Researchers find drugs against secondary tumors in the lungs

As of March 13, 2023, 5:00 p.m

After developing breast cancer, there is a risk that the cancer can “wake up” again decades later and spread to other parts of the body. British researchers have found the reason for this: the protein PDGF-C.

The experts from the Londoner Institute of Cancer Research discovered that PDGF-C, particularly present in the lungs, plays an important role in ‘waking up’ an inactive cancer. When levels of the protein increase, as in aging lungs or in scarring tissue, it can cause the dormant cancer to grow cells again and develop what is known as secondary breast cancer — which can spread to other parts of the body.

The researchers then investigated whether suppressing the protein could prevent the cancer from “waking up” again. Experiments with mice suffering from estrogen receptor-positive breast cancer (the most common type of breast cancer) showed that tumor formation could be significantly reduced by administering the cancer drug imatinib. The protein-blocking imatinib has previously been used in the treatment of myeloid leukemia.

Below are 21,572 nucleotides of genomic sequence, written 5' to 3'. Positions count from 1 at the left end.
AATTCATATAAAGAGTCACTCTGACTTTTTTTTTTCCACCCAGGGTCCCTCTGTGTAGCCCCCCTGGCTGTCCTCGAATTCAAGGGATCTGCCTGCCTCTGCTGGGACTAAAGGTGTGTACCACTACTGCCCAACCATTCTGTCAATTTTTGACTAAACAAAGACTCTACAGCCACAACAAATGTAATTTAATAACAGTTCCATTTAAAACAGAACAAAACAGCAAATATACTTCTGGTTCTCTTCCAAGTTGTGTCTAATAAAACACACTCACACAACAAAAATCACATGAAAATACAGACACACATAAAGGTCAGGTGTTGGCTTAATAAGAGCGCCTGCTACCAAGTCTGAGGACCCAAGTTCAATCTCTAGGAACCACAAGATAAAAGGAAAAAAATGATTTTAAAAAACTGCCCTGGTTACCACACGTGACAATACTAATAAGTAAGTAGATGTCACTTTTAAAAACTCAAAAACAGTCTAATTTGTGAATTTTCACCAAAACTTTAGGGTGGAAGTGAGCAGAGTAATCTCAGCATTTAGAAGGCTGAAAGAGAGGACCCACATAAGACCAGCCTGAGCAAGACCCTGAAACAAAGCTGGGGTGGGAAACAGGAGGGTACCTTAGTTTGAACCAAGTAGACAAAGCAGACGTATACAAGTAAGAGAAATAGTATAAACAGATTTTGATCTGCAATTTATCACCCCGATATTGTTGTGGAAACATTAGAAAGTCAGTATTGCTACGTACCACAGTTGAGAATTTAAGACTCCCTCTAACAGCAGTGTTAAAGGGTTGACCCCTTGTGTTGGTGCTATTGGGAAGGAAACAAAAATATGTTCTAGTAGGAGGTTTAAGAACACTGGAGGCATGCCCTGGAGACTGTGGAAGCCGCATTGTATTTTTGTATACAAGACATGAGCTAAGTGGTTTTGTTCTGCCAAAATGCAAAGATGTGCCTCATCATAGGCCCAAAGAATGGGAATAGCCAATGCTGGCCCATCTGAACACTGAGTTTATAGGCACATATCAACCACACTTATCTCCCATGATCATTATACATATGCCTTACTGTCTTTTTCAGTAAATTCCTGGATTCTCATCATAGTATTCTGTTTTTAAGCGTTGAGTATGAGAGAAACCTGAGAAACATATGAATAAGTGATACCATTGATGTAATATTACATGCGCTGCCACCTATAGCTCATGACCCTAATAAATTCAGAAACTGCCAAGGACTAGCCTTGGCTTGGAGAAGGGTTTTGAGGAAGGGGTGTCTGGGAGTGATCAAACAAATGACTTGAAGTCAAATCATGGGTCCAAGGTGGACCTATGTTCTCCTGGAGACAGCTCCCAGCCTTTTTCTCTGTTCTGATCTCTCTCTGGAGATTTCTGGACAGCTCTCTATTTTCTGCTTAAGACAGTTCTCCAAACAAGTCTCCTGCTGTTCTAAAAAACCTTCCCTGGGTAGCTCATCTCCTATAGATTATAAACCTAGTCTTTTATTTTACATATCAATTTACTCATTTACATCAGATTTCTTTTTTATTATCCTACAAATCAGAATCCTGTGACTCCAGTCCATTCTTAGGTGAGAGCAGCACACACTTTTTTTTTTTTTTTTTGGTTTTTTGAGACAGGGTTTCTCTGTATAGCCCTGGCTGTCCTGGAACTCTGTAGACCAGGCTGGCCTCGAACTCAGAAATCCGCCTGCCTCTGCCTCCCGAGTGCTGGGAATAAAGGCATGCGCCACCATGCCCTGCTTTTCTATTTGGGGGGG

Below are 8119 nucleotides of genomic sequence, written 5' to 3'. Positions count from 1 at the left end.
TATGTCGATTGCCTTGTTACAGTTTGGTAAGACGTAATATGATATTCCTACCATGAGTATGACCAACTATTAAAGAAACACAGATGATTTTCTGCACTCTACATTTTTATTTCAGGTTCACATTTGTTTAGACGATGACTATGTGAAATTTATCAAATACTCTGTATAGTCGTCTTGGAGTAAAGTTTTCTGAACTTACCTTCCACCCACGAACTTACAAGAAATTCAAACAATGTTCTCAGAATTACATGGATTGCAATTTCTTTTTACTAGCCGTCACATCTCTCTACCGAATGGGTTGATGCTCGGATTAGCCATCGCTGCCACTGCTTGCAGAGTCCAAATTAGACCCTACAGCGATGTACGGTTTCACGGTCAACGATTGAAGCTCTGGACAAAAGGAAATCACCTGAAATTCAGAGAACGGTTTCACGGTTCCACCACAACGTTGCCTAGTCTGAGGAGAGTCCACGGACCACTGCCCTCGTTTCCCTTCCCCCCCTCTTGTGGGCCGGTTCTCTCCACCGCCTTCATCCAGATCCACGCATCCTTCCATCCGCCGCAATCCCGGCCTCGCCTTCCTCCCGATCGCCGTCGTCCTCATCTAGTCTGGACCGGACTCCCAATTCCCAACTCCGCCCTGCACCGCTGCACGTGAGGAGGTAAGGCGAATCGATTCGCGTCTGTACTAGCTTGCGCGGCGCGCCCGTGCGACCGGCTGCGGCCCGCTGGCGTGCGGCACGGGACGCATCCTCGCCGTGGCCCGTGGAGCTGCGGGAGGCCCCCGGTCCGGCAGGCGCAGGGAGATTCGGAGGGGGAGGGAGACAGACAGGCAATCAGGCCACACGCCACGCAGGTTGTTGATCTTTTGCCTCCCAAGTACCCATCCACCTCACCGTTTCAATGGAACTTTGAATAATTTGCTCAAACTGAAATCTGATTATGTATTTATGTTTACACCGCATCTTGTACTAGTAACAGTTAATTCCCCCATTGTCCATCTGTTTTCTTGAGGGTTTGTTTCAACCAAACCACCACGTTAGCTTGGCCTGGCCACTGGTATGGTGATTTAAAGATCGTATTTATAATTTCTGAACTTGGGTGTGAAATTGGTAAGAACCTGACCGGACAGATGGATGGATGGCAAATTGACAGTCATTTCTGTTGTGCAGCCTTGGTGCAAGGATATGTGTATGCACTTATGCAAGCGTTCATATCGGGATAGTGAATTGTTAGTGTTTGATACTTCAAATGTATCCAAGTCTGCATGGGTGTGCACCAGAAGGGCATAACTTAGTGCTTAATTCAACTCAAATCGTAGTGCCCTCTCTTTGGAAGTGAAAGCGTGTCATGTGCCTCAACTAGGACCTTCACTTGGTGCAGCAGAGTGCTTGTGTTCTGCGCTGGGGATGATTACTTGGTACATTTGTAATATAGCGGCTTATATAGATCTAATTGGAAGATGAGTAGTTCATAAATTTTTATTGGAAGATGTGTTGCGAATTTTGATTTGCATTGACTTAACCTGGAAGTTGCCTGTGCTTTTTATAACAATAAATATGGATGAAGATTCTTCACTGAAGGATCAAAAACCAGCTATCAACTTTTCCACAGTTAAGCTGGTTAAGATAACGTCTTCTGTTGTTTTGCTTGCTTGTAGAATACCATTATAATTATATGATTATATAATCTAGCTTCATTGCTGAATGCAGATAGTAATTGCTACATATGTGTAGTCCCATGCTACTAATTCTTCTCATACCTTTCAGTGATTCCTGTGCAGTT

“This is an important step towards a better understanding of advanced breast cancer and how and why breast cancer cells form secondary tumors, for example in the lungs,” explains Prof. Clare Isacke from the Institute of Cancer Research. Next, it would have to be investigated when exactly these changes occur as the body ages and what differences there are in the various groups of people in order to be able to develop suitable forms of therapy. The experts hope to be able to display these “ticking time bombs” in the body in the future.

This topic in the program:MDR TELEVISION | The main thing is healthy | February 02, 2023 | 9:00 p.m

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